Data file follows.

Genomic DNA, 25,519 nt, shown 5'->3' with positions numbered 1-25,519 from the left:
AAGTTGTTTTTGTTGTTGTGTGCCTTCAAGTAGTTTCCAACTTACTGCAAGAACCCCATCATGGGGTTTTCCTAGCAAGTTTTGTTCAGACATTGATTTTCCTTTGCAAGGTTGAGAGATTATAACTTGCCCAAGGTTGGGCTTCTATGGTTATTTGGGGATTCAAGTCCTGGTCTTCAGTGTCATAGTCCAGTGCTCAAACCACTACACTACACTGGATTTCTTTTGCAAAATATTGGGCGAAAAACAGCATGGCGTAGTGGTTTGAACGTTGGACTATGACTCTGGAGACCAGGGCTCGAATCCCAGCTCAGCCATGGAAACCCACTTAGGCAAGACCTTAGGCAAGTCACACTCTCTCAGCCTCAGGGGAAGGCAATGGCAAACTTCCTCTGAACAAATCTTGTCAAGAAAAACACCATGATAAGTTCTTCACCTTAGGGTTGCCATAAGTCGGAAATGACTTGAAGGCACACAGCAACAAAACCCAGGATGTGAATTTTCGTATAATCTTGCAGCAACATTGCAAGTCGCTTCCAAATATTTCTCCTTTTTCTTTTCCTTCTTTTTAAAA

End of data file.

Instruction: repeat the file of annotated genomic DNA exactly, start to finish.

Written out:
Genomic DNA, 25,519 nt, shown 5'->3' with positions numbered 1-25,519 from the left:
AAGTTGTTTTTGTTGTTGTGTGCCTTCAAGTAGTTTCCAACTTACTGCAAGAACCCCATCATGGGGTTTTCCTAGCAAGTTTTGTTCAGACATTGATTTTCCTTTGCAAGGTTGAGAGATTATAACTTGCCCAAGGTTGGGCTTCTATGGTTATTTGGGGATTCAAGTCCTGGTCTTCAGTGTCATAGTCCAGTGCTCAAACCACTACACTACACTGGATTTCTTTTGCAAAATATTGGGCGAAAAACAGCATGGCGTAGTGGTTTGAACGTTGGACTATGACTCTGGAGACCAGGGCTCGAATCCCAGCTCAGCCATGGAAACCCACTTAGGCAAGACCTTAGGCAAGTCACACTCTCTCAGCCTCAGGGGAAGGCAATGGCAAACTTCCTCTGAACAAATCTTGTCAAGAAAAACACCATGATAAGTTCTTCACCTTAGGGTTGCCATAAGTCGGAAATGACTTGAAGGCACACAGCAACAAAACCCAGGATGTGAATTTTCGTATAATCTTGCAGCAACATTGCAAGTCGCTTCCAAATATTTCTCCTTTTTCTTTTCCTTCTTTTTAAAA